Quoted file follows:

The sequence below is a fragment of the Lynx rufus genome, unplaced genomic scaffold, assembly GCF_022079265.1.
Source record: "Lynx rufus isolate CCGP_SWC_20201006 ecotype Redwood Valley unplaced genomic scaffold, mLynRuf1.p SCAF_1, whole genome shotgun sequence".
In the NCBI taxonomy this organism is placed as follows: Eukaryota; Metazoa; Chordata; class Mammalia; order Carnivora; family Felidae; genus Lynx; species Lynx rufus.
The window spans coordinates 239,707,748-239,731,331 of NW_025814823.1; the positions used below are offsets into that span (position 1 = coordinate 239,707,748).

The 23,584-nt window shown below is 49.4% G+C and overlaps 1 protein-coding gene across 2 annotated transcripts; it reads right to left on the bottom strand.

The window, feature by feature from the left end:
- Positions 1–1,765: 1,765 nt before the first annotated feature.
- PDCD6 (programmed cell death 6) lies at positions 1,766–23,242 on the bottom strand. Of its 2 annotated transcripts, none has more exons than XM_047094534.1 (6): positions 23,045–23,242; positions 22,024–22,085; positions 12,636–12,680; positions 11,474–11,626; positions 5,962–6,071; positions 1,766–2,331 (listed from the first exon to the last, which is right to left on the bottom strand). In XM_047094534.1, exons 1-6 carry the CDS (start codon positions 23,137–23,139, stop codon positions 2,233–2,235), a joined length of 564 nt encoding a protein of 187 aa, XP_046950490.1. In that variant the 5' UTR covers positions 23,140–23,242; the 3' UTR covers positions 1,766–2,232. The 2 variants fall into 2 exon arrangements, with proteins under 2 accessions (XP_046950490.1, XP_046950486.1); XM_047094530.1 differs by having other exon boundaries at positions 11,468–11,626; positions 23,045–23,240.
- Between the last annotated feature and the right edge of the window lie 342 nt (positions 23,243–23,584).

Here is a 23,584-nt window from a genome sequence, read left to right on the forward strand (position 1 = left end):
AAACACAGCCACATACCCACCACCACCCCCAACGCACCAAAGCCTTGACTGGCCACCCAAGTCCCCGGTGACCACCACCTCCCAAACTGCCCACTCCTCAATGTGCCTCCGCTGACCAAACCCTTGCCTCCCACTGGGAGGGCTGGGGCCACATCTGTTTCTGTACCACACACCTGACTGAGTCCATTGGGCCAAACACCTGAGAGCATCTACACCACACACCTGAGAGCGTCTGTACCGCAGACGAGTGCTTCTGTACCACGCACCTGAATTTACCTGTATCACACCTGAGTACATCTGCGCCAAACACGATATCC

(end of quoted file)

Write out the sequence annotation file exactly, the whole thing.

The sequence below is a fragment of the Lynx rufus genome, unplaced genomic scaffold, assembly GCF_022079265.1.
Source record: "Lynx rufus isolate CCGP_SWC_20201006 ecotype Redwood Valley unplaced genomic scaffold, mLynRuf1.p SCAF_1, whole genome shotgun sequence".
In the NCBI taxonomy this organism is placed as follows: Eukaryota; Metazoa; Chordata; class Mammalia; order Carnivora; family Felidae; genus Lynx; species Lynx rufus.
The window spans coordinates 239,707,748-239,731,331 of NW_025814823.1; the positions used below are offsets into that span (position 1 = coordinate 239,707,748).

The 23,584-nt window shown below is 49.4% G+C and overlaps 1 protein-coding gene across 2 annotated transcripts; it reads right to left on the bottom strand.

The window, feature by feature from the left end:
- Positions 1–1,765: 1,765 nt before the first annotated feature.
- PDCD6 (programmed cell death 6) lies at positions 1,766–23,242 on the bottom strand. Of its 2 annotated transcripts, none has more exons than XM_047094534.1 (6): positions 23,045–23,242; positions 22,024–22,085; positions 12,636–12,680; positions 11,474–11,626; positions 5,962–6,071; positions 1,766–2,331 (listed from the first exon to the last, which is right to left on the bottom strand). In XM_047094534.1, exons 1-6 carry the CDS (start codon positions 23,137–23,139, stop codon positions 2,233–2,235), a joined length of 564 nt encoding a protein of 187 aa, XP_046950490.1. In that variant the 5' UTR covers positions 23,140–23,242; the 3' UTR covers positions 1,766–2,232. The 2 variants fall into 2 exon arrangements, with proteins under 2 accessions (XP_046950490.1, XP_046950486.1); XM_047094530.1 differs by having other exon boundaries at positions 11,468–11,626; positions 23,045–23,240.
- Between the last annotated feature and the right edge of the window lie 342 nt (positions 23,243–23,584).

Here is a 23,584-nt window from a genome sequence, read left to right on the forward strand (position 1 = left end):
AAACACAGCCACATACCCACCACCACCCCCAACGCACCAAAGCCTTGACTGGCCACCCAAGTCCCCGGTGACCACCACCTCCCAAACTGCCCACTCCTCAATGTGCCTCCGCTGACCAAACCCTTGCCTCCCACTGGGAGGGCTGGGGCCACATCTGTTTCTGTACCACACACCTGACTGAGTCCATTGGGCCAAACACCTGAGAGCATCTACACCACACACCTGAGAGCGTCTGTACCGCAGACGAGTGCTTCTGTACCACGCACCTGAATTTACCTGTATCACACCTGAGTACATCTGCGCCAAACACGATATCC